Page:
As much as people strive for a sense of "normalcy," the world is actually in a constant state of flux. And many struggle to adapt in the face of an evolving set of daily challenges. Great leaders are said to share a heightened ability to think outside of the box. Instead of continually reinventing wheels, they learn to do new and unexpected things with the tools already at hand, all while encouraging their people to do the same.

YPO member Dalya Tabari might well be considered a "business shape-shifter," transforming herself multiple times as she has led teams in multiple industries across the globe. From junk food, cigarettes, and pharmaceutical companies to helping children in need, Tabari has adapted to new circumstances over and over throughout her career. Her first career was in advertising with Bates in New York where she managed accounts that included Pizza Hut, Johnson and Johnson, and British American Tobacco. A few years later she was recruited to head the global account for Lucky Strike Cigarettes. In 2003, Tabari joined the major pharmaceutical distributor IDS in the United Arab Emirates as their consumer marketing director where she focused on infant milk products and vitamins. Eventually, she was promoted to managing director of IDS, a position that she still holds.

Most recently in 2012, Tabari co-founded The Developing Child Centre, which provides support for children with the goal of helping them succeed in life and reach their full potential. Her own experience has been essential in helping young people to develop the flexibility and adaptability that will help them succeed in changing circumstances. She is glad to share her wisdom with grown ups too! Here are Tabari's tips about how to build skills that will help a leader adapt in order to affect change and build strong teams.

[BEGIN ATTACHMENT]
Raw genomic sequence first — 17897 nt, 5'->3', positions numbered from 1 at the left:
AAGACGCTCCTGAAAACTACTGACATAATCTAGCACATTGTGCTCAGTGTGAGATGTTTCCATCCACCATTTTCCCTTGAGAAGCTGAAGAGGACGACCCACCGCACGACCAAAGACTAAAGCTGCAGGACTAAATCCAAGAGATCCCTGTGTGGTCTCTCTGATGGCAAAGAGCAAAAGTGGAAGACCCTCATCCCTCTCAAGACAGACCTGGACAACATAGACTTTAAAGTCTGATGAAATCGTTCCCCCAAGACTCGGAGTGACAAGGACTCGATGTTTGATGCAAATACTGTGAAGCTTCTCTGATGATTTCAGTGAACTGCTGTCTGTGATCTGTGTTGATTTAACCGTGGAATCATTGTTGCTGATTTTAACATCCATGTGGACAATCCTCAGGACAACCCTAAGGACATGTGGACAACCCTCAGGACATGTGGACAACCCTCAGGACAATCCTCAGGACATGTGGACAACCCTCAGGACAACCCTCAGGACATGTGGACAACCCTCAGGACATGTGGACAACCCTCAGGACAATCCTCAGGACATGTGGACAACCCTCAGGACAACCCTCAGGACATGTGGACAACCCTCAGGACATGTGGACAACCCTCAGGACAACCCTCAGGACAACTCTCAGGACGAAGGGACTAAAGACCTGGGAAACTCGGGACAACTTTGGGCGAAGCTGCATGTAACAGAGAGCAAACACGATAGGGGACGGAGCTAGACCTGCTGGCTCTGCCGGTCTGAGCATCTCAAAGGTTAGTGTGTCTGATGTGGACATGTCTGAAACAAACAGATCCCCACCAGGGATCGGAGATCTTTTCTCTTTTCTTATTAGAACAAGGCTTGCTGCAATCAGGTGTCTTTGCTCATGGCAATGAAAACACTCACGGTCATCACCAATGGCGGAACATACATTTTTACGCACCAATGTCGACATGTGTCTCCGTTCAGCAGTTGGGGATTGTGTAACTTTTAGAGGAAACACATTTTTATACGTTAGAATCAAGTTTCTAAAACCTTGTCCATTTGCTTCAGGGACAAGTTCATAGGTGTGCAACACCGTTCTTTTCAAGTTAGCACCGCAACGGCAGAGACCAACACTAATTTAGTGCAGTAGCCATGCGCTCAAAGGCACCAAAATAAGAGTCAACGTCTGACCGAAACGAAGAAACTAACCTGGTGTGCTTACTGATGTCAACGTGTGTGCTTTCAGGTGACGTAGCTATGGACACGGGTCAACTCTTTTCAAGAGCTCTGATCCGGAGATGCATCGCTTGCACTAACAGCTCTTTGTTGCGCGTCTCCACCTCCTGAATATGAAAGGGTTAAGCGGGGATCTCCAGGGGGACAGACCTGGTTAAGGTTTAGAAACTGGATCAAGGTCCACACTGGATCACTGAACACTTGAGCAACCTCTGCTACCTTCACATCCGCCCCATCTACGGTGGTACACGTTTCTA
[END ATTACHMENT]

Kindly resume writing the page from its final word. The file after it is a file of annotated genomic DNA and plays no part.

1. Commit to your personal core values.

Tabari has been able to help many businesses succeed and quickly rise as a leader in multiple industries. Having core values allows her to stay resilient and adaptable when markets, companies, or life, in general, is in flux. According to Tabari, "thinking differently, being efficient, and being organized" are at the root of her value system. These core values have allowed her to switch from advertising, marketing, and managerial roles in diverse industries and eventually channel that commitment into co-founding the Developing Child Centre. Having your own clearly defined values can provide the solid ground that is needed to stay grounded when change is necessary.

2. Remember that everyone has something to offer.

Maintaining an open mind and finding value in each individual has enabled Tabari to see things that others might miss. She uses that skill to build a strong team of passionate individuals who are committed to the common goal of helping better the lives of children. "I try and learn a lesson from every individual I meet and every conversation I have," Tabari says. Being open to learning from others and finding value in each conversation has enabled her to learn quickly and figure out how she can best impact those around her in a positive way.